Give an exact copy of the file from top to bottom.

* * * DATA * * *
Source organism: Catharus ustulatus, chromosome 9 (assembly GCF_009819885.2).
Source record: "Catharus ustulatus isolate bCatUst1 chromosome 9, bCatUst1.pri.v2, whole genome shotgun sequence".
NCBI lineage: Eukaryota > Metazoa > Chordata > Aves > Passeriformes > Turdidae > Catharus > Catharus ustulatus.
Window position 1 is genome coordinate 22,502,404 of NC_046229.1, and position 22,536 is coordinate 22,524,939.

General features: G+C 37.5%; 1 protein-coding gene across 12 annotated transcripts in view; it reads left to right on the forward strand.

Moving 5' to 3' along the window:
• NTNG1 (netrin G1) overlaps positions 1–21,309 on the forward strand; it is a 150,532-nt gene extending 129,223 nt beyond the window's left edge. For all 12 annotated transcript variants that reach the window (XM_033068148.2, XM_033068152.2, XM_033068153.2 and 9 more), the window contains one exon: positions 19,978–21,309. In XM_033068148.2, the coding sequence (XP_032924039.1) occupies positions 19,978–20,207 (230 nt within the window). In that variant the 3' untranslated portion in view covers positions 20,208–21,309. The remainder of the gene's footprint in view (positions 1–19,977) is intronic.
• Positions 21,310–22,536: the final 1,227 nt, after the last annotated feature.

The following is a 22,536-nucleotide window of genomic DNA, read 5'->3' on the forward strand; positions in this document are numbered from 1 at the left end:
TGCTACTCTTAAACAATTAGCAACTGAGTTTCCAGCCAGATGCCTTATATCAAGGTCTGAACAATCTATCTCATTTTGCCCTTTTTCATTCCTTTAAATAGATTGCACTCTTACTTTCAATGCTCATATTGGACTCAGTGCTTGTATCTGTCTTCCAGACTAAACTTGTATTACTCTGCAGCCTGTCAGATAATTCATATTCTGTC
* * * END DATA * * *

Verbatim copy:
Source organism: Catharus ustulatus, chromosome 9 (assembly GCF_009819885.2).
Source record: "Catharus ustulatus isolate bCatUst1 chromosome 9, bCatUst1.pri.v2, whole genome shotgun sequence".
NCBI lineage: Eukaryota > Metazoa > Chordata > Aves > Passeriformes > Turdidae > Catharus > Catharus ustulatus.
Window position 1 is genome coordinate 22,502,404 of NC_046229.1, and position 22,536 is coordinate 22,524,939.

General features: G+C 37.5%; 1 protein-coding gene across 12 annotated transcripts in view; it reads left to right on the forward strand.

Moving 5' to 3' along the window:
• NTNG1 (netrin G1) overlaps positions 1–21,309 on the forward strand; it is a 150,532-nt gene extending 129,223 nt beyond the window's left edge. For all 12 annotated transcript variants that reach the window (XM_033068148.2, XM_033068152.2, XM_033068153.2 and 9 more), the window contains one exon: positions 19,978–21,309. In XM_033068148.2, the coding sequence (XP_032924039.1) occupies positions 19,978–20,207 (230 nt within the window). In that variant the 3' untranslated portion in view covers positions 20,208–21,309. The remainder of the gene's footprint in view (positions 1–19,977) is intronic.
• Positions 21,310–22,536: the final 1,227 nt, after the last annotated feature.

The following is a 22,536-nucleotide window of genomic DNA, read 5'->3' on the forward strand; positions in this document are numbered from 1 at the left end:
TGCTACTCTTAAACAATTAGCAACTGAGTTTCCAGCCAGATGCCTTATATCAAGGTCTGAACAATCTATCTCATTTTGCCCTTTTTCATTCCTTTAAATAGATTGCACTCTTACTTTCAATGCTCATATTGGACTCAGTGCTTGTATCTGTCTTCCAGACTAAACTTGTATTACTCTGCAGCCTGTCAGATAATTCATATTCTGTC